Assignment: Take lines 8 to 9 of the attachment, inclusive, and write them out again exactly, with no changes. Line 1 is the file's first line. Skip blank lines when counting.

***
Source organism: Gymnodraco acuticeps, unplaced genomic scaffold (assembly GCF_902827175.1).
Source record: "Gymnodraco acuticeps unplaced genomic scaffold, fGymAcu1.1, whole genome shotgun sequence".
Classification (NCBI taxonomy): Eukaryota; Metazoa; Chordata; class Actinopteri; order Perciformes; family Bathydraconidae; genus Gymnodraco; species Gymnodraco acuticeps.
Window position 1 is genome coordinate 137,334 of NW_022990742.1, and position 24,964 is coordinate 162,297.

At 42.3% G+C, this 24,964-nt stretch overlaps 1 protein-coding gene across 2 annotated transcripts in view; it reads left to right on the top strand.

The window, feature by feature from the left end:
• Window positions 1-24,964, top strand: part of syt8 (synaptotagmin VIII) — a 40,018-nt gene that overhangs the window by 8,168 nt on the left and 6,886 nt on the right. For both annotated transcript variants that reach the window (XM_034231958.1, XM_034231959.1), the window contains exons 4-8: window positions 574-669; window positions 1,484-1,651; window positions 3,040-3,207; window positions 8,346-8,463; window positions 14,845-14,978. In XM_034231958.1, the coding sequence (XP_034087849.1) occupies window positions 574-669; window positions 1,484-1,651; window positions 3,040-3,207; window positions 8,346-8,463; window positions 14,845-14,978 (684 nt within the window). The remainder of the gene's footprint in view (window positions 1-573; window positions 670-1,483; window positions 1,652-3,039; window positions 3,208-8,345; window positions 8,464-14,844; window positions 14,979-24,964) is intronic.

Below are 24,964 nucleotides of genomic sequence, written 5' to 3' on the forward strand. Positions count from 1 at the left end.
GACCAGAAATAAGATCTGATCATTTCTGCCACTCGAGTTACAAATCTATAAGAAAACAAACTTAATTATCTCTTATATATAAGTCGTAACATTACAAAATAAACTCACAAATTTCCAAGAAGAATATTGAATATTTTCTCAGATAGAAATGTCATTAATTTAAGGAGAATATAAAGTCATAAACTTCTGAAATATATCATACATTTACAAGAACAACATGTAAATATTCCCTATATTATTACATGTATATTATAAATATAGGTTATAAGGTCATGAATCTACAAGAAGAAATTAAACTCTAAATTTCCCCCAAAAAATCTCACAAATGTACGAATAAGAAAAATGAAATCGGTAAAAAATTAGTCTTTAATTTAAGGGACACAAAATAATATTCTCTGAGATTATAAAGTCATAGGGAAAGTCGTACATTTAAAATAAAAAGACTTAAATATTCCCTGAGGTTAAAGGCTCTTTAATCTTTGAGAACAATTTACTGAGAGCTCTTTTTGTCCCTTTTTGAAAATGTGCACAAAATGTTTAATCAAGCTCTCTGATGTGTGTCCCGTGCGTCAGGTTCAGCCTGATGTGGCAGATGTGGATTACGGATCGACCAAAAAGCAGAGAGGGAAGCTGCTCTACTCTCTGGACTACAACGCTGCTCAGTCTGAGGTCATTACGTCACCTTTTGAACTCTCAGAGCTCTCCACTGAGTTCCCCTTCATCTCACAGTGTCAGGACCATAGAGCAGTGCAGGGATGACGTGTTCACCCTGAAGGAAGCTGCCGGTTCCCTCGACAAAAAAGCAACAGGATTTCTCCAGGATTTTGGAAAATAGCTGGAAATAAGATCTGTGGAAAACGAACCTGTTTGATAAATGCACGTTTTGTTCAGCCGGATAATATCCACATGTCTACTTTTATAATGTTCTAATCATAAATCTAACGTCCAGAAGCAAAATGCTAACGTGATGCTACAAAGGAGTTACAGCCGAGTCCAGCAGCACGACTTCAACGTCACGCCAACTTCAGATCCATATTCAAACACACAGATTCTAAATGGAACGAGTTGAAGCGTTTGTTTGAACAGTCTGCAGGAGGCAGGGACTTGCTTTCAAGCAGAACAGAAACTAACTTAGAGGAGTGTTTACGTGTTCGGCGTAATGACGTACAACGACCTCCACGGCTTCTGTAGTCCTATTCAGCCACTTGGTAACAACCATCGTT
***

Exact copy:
Below are 24,964 nucleotides of genomic sequence, written 5' to 3' on the forward strand. Positions count from 1 at the left end.
GACCAGAAATAAGATCTGATCATTTCTGCCACTCGAGTTACAAATCTATAAGAAAACAAACTTAATTATCTCTTATATATAAGTCGTAACATTACAAAATAAACTCACAAATTTCCAAGAAGAATATTGAATATTTTCTCAGATAGAAATGTCATTAATTTAAGGAGAATATAAAGTCATAAACTTCTGAAATATATCATACATTTACAAGAACAACATGTAAATATTCCCTATATTATTACATGTATATTATAAATATAGGTTATAAGGTCATGAATCTACAAGAAGAAATTAAACTCTAAATTTCCCCCAAAAAATCTCACAAATGTACGAATAAGAAAAATGAAATCGGTAAAAAATTAGTCTTTAATTTAAGGGACACAAAATAATATTCTCTGAGATTATAAAGTCATAGGGAAAGTCGTACATTTAAAATAAAAAGACTTAAATATTCCCTGAGGTTAAAGGCTCTTTAATCTTTGAGAACAATTTACTGAGAGCTCTTTTTGTCCCTTTTTGAAAATGTGCACAAAATGTTTAATCAAGCTCTCTGATGTGTGTCCCGTGCGTCAGGTTCAGCCTGATGTGGCAGATGTGGATTACGGATCGACCAAAAAGCAGAGAGGGAAGCTGCTCTACTCTCTGGACTACAACGCTGCTCAGTCTGAGGTCATTACGTCACCTTTTGAACTCTCAGAGCTCTCCACTGAGTTCCCCTTCATCTCACAGTGTCAGGACCATAGAGCAGTGCAGGGATGACGTGTTCACCCTGAAGGAAGCTGCCGGTTCCCTCGACAAAAAAGCAACAGGATTTCTCCAGGATTTTGGAAAATAGCTGGAAATAAGATCTGTGGAAAACGAACCTGTTTGATAAATGCACGTTTTGTTCAGCCGGATAATATCCACATGTCTACTTTTATAATGTTCTAATCATAAATCTAACGTCCAGAAGCAAAATGCTAACGTGATGCTACAAAGGAGTTACAGCCGAGTCCAGCAGCACGACTTCAACGTCACGCCAACTTCAGATCCATATTCAAACACACAGATTCTAAATGGAACGAGTTGAAGCGTTTGTTTGAACAGTCTGCAGGAGGCAGGGACTTGCTTTCAAGCAGAACAGAAACTAACTTAGAGGAGTGTTTACGTGTTCGGCGTAATGACGTACAACGACCTCCACGGCTTCTGTAGTCCTATTCAGCCACTTGGTAACAACCATCGTT